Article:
Iranian dissidents oppose IMF loan to Tehran’s rulers

The clerical regime has sufficient funds to combat coronavirus, says group.

Iranian women wear protective masks to prevent contracting coronavirus, as they walk in the street in Tehran, Iran February 25, 2020. (photo credit: NAZANIN TABATABAEE/WANA VIA REUTERS)
Iranian women wear protective masks to prevent contracting coronavirus, as they walk in the street in Tehran, Iran February 25, 2020.
(photo credit: NAZANIN TABATABAEE/WANA VIA REUTERS)
BERLIN -- A prominent group of Iranian dissidents and political and human-rights activists of Iranian national origin on Friday urged the International Monetary Fund not send a $5 billion loan to the Islamic Republic of Iran’s ruling class because Tehran can afford to combat the coronavirus without it.
“This request, in our view, is not justified and is based on false pretenses,” the signatories wrote to the IMF. “Iran holds high levels of foreign-reserve assets by the central bank that, according to the central bank, stood at about $117 billion in December 2019. This amount covers more than 14 months of the country’s imports (as also confirmed in IMF 2018 report of Iran), a level generally considered very favorably relative to international standards.”
The IMF is currently reviewing Iran’s request.

“We are deeply concerned about the well-being of our loved ones and the people of Iran and particularly troubled by the approach of the government of Iran in dealing with this pandemic,” the signatories wrote, adding: “We have strong reservations with respect to the provision of direct financial support by the IMF to the government of Iran and respectfully urge the IMF and the international community to focus their efforts and goodwill on helping the Iranian people through direct and well-targeted provisions of medical supplies and technical capacities.”
“We have the firm view that constant claims of the government of Iran in international media about problems with the import of medical supplies are misleading and based on inaccurate claims,” they wrote. “According to its own official sources, Iran imported $2.4 billion [worth of] pharmaceuticals and medical equipment and supplies in the 2018 fiscal year.”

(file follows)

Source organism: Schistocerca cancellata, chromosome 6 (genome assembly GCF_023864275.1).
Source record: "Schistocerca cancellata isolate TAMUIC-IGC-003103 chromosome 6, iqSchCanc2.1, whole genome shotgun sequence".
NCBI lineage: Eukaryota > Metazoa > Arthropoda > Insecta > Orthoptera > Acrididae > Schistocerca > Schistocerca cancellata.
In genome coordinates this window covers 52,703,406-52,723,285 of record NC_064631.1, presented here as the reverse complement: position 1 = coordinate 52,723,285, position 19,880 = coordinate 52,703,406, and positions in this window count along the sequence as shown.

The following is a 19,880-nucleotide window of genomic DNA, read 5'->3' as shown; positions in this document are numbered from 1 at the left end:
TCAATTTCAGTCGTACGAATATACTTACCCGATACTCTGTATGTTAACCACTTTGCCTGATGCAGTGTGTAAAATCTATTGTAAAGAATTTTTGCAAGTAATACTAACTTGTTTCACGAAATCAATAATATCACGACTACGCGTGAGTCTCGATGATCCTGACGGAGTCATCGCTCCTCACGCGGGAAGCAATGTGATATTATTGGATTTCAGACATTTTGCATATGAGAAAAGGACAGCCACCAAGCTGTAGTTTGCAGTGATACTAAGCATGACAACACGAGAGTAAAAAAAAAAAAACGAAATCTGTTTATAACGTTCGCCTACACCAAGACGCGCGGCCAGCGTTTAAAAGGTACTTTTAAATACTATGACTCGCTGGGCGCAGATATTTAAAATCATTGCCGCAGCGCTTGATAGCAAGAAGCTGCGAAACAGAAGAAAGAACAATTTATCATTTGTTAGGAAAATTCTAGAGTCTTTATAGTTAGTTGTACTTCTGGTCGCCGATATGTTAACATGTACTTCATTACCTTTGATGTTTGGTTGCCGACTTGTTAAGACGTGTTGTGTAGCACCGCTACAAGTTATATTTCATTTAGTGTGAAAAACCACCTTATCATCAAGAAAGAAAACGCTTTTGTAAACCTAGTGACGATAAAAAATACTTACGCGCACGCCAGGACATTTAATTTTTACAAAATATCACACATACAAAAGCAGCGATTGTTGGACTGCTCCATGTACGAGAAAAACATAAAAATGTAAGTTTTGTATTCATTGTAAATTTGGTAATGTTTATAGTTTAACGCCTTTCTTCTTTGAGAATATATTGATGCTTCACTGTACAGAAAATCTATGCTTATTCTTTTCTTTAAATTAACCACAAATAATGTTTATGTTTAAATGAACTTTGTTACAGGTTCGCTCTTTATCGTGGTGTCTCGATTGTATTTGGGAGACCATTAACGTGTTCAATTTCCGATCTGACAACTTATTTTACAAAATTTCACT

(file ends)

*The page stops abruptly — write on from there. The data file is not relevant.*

“As recently stated by its governor, Iran’s central bank provided $4 billion in financing for the import of medicine and medical supplies in the first 10 months of 2019. As stated by Iran’s central bank, with steps taken, financing of medical supplies is assured,” the letter said.
The signatories also posted a video on social media with the hashtag #DoNotEaseSanctions regarding Iran’s regime.
People of Iranian origin addressed the Islamic Republic’s alleged nefarious activities.
Writing on Twitter, Reza Behrouz, a prominent Iranian-American physician and dissident based in San Antonio, wrote: “the Iranians in the US + elsewhere in the world ask the US Govt not to ease sanctions on the mullah regime. The campaign calling for sanctions relief is a ruse by @JZarif @NIACouncil to bankroll the regime’s atrocities. Not a dime is meant for fighting COVID19. #DoNotEaseSanctions”
Behrouz included the Twitter accounts of the Iranian Foreign Minister Mohammad Javad Zarif and the National Iranian American Council (NIAC) in his tweet. NIAC supported the Iran nuclear deal and is viewed by critics as an entity that supports appeasement policies toward the clerical regime in Tehran.
The US pulled out the Iran nuclear deal in 2018 because the Trump administration said the agreement permits Tehran to eventually build nuclear weapons.
US governments have repeatedly classified Iran's regime as the worst state sponsor of terrorism.